Transport for London data pilot: We want to keep tabs on dockless bikes and e-bikes

Peddling hard to swerve a pavement pile-up of leased 'mobile assets causing obstructions in the public realm'


Transport for London is launching a pilot data project to help it keep track of dockless rental bikes and e-bikes in the UK capital, the aim being to avoid a pile-up of two wheelers dumped on the pavement.

Initially slated for 18 months, the project is designed to create a “system capable of ingesting data from micro mobility operators in London to provide TfL and participating London boroughs with near real-time visibility of activity across London and informative analytics,” according to a tender notice.

The system will support "network performance optimisation and long-term transport planning decisions in London,” the document added.

“TfL and boroughs need a dynamic view of how new modes of transport such as dockless rental bikes and e-bikes could help to effectively deliver the Mayor’s Transport Strategy goals and avoid the potential dis-benefits of thousands of mobile assets moving around London and causing obstructions in the public realm.”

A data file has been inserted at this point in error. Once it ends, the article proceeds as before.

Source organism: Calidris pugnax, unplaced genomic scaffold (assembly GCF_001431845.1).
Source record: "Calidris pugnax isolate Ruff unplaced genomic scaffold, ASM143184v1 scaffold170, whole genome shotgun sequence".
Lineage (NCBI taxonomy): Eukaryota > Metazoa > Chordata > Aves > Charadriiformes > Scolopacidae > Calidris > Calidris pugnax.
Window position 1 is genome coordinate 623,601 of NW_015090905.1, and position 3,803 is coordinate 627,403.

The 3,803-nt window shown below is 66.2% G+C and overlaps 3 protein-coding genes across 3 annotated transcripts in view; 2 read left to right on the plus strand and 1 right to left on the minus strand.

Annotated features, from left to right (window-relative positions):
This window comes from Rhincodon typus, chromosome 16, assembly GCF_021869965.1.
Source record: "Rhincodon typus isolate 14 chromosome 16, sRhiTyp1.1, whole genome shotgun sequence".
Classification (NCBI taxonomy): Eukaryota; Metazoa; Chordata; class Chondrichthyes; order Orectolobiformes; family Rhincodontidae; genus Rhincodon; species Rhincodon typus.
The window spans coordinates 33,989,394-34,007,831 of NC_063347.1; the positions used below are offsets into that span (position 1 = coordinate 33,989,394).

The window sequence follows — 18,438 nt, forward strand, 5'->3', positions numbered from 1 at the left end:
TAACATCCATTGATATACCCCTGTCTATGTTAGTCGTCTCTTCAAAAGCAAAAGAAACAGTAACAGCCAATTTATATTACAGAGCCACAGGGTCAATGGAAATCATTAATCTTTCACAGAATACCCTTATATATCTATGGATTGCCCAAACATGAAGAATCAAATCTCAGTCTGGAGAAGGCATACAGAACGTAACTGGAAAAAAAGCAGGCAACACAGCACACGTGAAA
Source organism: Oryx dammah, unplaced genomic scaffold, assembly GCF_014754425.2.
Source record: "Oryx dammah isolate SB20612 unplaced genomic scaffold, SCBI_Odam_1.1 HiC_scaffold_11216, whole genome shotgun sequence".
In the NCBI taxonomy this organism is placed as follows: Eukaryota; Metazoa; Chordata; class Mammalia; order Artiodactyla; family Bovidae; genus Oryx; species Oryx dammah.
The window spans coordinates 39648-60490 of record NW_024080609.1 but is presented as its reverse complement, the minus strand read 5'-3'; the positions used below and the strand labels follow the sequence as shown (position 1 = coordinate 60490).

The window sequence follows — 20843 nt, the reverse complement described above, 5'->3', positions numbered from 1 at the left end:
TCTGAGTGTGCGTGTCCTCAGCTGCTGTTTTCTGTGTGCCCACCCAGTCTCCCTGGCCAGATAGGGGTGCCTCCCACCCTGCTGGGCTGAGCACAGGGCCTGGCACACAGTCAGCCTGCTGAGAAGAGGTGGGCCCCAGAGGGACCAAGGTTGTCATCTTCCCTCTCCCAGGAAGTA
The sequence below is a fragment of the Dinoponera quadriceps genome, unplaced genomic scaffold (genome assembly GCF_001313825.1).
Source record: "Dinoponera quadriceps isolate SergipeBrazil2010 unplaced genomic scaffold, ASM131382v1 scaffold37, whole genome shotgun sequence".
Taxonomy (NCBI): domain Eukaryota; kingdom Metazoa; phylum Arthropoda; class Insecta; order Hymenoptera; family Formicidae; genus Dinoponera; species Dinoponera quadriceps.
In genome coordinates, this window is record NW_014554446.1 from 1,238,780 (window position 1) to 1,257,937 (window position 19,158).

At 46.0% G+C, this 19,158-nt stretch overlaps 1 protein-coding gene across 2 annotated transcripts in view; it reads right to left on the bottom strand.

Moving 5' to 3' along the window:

French app company Bluecarsharing SAS has won the contract for the initial 18-month pilot, and is expected to support standards such as mobility data specification or General Bikeshare Feed Specification.

The project is initially aimed at rental e-bikes and dockless rental push-bikes, although the tender notice talks about micro-mobility, so could potentially include e-scooters, should the UK ever legislate to allow their use on the road.

Dockless rental bike services from companies such as Mobike have mushroomed around the capital and major UK cities, causing concern about the nuisance as bikes are parked up after use.

TfL said getting more data together from bike providers and their customers might help avoid problems. “TfL and London boroughs have limited information on trips made by dockless cycles, and limited influence on dockless rental companies despite operators being reliant on public infrastructure,” the tender said.

Currently the TfL code of conduct for dockless bikes says they are “a way to make cycling more accessible and will complement London’s existing public transport network”.

Should a Highway Authority or emergency services personnel be forced to move a bike from the street, the operator of those dumped dockless cycles can be charged up to £235. ®


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